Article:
The best thing about hand-crafted Persian rugs is that, unlike machine-produced rugs, they're all unique. No two are the alike because no two handmade rugs can be identical.
Each is beautiful in its own way, with its own patterns and designs. However, most Persian rugs can be placed in broad categories based on similarities of layout.
The three broadest categories we can place all Persian designs into are: Geometric designs; curvilinear and floral designs; and pictorial designs. Plus, each group has many different styles, and sometimes one carpet can incorporate more than one design.
All the carpets in this group are decorated with repeated linear elements of vertical, horizontal, and diagonal lines, usually woven by nomadic tribes using particular traditional and cultural symbols. Most of the elements are symbols of something special or sacred, cherished by that tribe for hundreds of generations.
Because they're made by hand in the most primal conditions, tribal pieces usually don't have full symmetry or color consistency, thus giving them a 'primal' quality.
Some cities and villages that weave beautiful geometric rugs include Heriz, Hamadan, and Shiraz.
Most elements in Persian rugs have great meaning and reflect their close affinity with nature. That's why nature in some form whether in small plants and flowers or delicate animals can be seen in almost all carpets.
In most Persian rugs, the most common motif is the central medallion, and even though two may look similar, no two medallions are completely identical. Some experts believe that the medallion design stems from the spiritual nature of the weavers and that their inspiration probably came from the domes of the Mosques.
When discussing fine Persian rug patterns, it helps to be familiar with the Safavid Dynasty in Iran, especially the era when the Great Shah Abbas was king. He is the one that springs to mind as the inspiration for various patterns, all of which feature the lily in an isolated central position linked only by delicate tendrils.
Often, you will see a rug classified as a Shah Abbasi design. Shah Abbas was responsible for a large portion of the Persian rug industry by setting up royal rug factories all over Iran and making Isfahan the country's capital.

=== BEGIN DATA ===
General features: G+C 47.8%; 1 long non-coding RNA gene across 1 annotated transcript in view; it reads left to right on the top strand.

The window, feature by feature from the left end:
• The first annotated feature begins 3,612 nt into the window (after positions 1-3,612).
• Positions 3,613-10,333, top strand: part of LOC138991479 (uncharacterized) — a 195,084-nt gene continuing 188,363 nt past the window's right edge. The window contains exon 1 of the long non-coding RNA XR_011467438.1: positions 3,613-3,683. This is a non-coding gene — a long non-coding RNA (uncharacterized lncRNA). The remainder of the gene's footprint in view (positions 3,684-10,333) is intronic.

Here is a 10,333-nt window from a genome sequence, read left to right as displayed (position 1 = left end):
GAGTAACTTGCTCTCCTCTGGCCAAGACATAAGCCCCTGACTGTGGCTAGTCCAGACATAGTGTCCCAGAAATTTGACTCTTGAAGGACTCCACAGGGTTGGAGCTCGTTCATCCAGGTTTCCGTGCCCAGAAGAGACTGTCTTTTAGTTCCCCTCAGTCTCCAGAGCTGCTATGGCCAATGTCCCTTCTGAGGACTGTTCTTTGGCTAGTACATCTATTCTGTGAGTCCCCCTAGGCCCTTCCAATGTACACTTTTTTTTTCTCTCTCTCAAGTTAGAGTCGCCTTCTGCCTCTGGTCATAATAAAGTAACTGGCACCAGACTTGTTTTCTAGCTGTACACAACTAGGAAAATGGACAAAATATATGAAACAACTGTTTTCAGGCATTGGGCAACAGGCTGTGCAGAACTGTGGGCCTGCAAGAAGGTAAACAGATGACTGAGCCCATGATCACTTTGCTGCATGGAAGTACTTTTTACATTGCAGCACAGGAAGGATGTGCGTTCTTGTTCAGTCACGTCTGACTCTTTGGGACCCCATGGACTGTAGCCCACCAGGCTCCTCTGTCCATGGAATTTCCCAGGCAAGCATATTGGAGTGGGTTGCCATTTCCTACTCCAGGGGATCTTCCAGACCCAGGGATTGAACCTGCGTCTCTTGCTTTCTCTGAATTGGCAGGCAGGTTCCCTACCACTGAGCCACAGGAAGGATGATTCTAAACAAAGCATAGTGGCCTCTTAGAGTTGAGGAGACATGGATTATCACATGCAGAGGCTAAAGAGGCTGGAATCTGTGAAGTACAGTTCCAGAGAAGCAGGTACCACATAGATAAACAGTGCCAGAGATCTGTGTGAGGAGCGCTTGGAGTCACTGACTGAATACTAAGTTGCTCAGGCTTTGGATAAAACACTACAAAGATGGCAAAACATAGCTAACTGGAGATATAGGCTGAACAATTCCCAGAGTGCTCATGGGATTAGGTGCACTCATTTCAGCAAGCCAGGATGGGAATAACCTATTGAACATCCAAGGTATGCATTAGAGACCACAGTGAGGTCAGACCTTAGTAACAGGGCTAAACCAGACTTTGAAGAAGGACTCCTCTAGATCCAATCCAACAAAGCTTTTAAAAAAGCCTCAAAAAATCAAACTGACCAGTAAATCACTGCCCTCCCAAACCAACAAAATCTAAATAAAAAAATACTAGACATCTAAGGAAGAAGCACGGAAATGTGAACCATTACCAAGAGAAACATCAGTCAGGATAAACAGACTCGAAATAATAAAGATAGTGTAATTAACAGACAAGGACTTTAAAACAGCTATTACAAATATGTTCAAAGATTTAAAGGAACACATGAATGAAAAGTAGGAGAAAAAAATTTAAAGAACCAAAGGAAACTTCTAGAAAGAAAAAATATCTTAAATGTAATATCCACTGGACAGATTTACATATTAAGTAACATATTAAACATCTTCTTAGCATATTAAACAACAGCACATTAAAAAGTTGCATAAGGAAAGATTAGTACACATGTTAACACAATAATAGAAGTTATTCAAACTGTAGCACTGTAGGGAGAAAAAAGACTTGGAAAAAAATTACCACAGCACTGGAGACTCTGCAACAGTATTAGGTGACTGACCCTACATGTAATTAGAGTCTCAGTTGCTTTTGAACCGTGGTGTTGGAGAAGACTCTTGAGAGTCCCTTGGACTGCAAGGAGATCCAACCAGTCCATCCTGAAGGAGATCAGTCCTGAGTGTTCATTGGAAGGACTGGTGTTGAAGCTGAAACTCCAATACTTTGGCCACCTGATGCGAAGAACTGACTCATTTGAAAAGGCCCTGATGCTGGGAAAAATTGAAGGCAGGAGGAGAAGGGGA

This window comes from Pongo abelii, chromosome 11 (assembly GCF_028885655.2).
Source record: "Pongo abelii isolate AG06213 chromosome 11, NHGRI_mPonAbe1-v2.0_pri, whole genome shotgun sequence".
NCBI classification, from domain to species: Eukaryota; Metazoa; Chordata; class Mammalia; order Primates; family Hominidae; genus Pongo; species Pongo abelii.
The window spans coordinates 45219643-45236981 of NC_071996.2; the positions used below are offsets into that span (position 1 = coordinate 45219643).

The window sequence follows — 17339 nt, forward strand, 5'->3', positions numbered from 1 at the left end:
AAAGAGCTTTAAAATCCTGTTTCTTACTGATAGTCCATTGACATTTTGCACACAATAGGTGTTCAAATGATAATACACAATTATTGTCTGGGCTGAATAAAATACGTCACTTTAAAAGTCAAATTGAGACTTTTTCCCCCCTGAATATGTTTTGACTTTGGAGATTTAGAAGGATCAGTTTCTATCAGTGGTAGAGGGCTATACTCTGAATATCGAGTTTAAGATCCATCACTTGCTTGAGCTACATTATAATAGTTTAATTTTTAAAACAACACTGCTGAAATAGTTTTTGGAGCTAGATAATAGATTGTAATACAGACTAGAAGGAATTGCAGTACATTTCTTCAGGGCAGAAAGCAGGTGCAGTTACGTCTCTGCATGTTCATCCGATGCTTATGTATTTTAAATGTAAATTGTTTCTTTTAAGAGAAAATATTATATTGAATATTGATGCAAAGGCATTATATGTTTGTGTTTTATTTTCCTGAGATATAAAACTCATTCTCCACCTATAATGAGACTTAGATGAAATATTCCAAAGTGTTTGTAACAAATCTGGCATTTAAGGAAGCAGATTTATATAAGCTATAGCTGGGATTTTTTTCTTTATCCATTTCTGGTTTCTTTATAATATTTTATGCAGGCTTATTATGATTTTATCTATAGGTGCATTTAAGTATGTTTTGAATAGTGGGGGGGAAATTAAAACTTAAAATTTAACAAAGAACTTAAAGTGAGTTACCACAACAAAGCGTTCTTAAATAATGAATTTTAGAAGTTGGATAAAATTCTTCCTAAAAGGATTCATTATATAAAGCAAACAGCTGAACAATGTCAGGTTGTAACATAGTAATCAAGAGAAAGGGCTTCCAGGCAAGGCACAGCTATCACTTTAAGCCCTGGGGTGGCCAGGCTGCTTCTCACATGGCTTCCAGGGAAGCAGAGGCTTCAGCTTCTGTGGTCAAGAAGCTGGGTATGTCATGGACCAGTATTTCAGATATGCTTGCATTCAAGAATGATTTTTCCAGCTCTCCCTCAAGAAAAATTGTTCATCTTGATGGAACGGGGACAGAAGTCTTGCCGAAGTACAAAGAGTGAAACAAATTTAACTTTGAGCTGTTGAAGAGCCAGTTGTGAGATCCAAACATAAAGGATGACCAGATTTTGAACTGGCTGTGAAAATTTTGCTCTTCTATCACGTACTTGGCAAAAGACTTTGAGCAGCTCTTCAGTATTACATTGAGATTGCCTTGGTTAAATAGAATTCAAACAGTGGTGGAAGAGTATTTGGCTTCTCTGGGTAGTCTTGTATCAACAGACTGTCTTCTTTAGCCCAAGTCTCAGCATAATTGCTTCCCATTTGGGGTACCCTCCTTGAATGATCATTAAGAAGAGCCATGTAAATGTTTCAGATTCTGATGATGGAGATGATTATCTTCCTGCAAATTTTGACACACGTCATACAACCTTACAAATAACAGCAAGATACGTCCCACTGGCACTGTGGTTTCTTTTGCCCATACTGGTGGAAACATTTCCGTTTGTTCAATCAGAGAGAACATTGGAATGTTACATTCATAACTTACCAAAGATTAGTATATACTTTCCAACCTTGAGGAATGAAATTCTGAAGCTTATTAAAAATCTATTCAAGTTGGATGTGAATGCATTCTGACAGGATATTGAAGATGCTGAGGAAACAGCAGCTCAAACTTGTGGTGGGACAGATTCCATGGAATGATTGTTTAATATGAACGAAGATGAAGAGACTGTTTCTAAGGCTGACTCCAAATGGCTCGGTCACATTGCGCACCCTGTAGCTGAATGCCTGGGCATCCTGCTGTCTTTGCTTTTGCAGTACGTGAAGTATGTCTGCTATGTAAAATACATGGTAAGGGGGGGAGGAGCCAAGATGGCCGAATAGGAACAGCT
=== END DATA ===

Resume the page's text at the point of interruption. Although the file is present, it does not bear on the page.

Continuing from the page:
Today, a Shah Abbasi is among the finest Persian rugs available.
The Herati pattern -- a central diamond shaped figure forming the medallion while also a border to another similar medallion, which is another border to another inner medallion -- is found in rugs from around Iran, although almost all rug producing countries have made this design one time or the other.
It is probably one of the most famous designs, deriving from the town of Herat, now in Afghanistan but once part of the Persian Empire.
Perhaps the rarest of Persian rug styles is the pictorial design.
This type of pattern doesn't follow a standard outline and each rug is unique in its details.
The weaving of a pictorial rug demands much more skill from the weaver. They must be great artists because unlike curves, circles, or repetitive floral elements, it is more difficult to weave details and smaller elements that require great accuracy.
This style of weaving was initiated in Iran several hundred years ago when artists and poets wanted to express themselves by means other than paper.
It is important to understand how proud the Persians were of their history and culture. Seeing how weaving has always been a big part of the artistic expression of Persian culture, the two were combined to preserve a moment of their history in a beautiful rug.
The Iran Carpet Company, a specialist in the subject, has attempted to classify Persian carpet designs and has carried out studies of thousands of rugs. Their results show that there have been slight alterations and improvements to almost all original designs.
In its classification the company has called the original designs as the 'main pattern' and the derivatives as the 'sub patterns'. They have identified 19 groups, including: historic monuments and Islamic buildings, Shah Abbassi patterns, spiral patterns, all-over patterns, derivative patterns, interconnected patterns, paisley patterns, tree patterns, Turkoman patterns, hunting ground patterns, panel patterns, European flower patterns, vase patterns, intertwined fish patterns, Mehrab patterns, striped patterns, geometric patterns, tribal patterns, and composites.